In the 5-year follow-up period, the mean number of hospitalizations experienced per child was 3.8 (SD: 4.4; range: 0–34). The mean number of total days spent in the hospital was 32.3 days (SD: 65.9; range: 0–862). Forty-five percent of children experienced hospital readmission within 30 days of a previous admission (Table 3). Total aggregate charges for the hospitalizations were $529 million, which was 3.1% of charges for all children hospitalized in the study period.
Most admissions were respiratory-related (46.1%) followed by otolaryngologic (13.8%) and digestive (9.2%) on the basis of the MDC at admission. The majority (74.4%) of admissions were nonelective. Of the total number of admissions, 43.4% were associated with ICU services and 16.4% were associated with tracheitis.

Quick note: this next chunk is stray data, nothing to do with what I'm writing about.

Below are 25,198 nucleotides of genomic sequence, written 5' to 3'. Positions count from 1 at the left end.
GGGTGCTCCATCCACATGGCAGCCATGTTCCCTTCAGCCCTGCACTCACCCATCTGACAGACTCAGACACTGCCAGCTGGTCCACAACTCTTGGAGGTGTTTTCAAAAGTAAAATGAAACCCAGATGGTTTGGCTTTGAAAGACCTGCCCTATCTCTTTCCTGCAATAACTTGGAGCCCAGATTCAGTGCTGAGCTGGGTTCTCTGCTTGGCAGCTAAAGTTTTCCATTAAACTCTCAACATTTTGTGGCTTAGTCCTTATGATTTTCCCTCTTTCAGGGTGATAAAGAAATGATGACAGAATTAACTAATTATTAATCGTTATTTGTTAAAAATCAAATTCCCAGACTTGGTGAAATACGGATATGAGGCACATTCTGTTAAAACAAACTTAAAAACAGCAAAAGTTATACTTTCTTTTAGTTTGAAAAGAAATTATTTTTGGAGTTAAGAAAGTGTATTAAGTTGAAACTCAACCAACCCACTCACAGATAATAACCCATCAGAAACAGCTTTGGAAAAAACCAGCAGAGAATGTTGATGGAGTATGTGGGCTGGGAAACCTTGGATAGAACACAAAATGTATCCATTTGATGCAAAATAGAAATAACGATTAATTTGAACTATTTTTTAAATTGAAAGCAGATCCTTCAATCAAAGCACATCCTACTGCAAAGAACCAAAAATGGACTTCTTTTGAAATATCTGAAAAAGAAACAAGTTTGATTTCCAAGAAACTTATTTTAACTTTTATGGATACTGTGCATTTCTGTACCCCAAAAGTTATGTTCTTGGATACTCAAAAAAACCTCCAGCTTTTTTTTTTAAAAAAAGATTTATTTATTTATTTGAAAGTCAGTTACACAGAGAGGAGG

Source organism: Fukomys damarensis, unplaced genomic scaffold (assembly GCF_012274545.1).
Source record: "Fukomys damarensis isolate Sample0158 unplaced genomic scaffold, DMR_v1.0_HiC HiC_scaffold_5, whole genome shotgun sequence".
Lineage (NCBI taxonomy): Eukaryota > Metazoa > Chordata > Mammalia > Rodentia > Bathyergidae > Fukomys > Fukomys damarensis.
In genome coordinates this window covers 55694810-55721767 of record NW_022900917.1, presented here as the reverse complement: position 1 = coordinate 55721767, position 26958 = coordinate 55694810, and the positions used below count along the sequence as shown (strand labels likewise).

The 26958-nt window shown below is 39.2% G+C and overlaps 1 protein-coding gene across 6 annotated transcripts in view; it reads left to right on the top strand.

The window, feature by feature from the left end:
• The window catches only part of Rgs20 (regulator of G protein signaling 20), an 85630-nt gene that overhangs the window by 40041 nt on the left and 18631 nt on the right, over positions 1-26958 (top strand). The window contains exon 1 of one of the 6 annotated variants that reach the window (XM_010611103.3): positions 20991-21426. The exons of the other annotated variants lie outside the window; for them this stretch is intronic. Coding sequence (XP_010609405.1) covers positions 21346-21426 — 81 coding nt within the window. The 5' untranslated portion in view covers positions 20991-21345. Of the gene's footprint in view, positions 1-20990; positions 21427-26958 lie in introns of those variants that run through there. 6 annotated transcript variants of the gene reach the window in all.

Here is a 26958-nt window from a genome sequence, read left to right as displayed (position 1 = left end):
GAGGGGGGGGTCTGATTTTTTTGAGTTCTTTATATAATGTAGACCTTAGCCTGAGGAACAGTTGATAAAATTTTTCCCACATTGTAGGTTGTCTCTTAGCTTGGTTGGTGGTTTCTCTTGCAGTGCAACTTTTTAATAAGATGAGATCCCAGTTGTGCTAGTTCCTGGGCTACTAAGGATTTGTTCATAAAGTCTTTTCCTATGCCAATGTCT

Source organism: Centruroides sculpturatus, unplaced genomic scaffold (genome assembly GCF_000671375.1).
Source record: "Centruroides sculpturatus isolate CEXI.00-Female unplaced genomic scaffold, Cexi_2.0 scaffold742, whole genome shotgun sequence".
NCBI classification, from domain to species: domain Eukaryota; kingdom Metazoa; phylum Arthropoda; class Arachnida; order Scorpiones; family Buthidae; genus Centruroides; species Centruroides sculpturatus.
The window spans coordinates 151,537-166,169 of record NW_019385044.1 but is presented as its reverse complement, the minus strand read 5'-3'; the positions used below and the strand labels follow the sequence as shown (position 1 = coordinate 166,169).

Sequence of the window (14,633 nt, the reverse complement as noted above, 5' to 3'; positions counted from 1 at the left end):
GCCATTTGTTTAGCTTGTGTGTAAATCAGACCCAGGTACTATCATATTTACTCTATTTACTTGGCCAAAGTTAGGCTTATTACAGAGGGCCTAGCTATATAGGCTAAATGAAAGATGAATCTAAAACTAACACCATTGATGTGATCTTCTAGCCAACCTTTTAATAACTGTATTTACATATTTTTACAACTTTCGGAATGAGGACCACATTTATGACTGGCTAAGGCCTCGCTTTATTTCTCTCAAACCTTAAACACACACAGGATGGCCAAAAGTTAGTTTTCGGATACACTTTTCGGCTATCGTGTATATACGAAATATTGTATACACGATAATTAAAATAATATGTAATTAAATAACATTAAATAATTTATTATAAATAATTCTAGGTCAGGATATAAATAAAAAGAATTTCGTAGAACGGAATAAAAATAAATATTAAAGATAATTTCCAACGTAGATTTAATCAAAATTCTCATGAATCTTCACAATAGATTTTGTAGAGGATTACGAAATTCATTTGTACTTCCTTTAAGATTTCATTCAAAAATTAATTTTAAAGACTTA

Children with an upper airway anomaly experienced a lower in-hospital mortality rate (3.3% vs 11.7%, P < .001) during admission for the tracheotomy procedure compared with children without an upper airway anomaly. In the 5 years after tracheotomy, children with NI experienced a higher in-hospital mortality rate (8.8% vs 3.5%; P = .001) and less decannulation (5.0% vs 11.0%; P = .002) compared with children without NI. These findings remained significant (P < .01) in multivariate analysis (Table 4). The other clinical conditions were not associated with in-hospital mortality in bivariate analysis (P > 1.0).
In the 5 years after tracheotomy placement, children who were always discharged to a postacute care facility experienced a higher in-hospital mortality rate (12.5% vs 4.9%; P = .02) compared with children who were always discharged to home. This finding remained significant (P ≤ .01) in multivariate analysis (Table 4).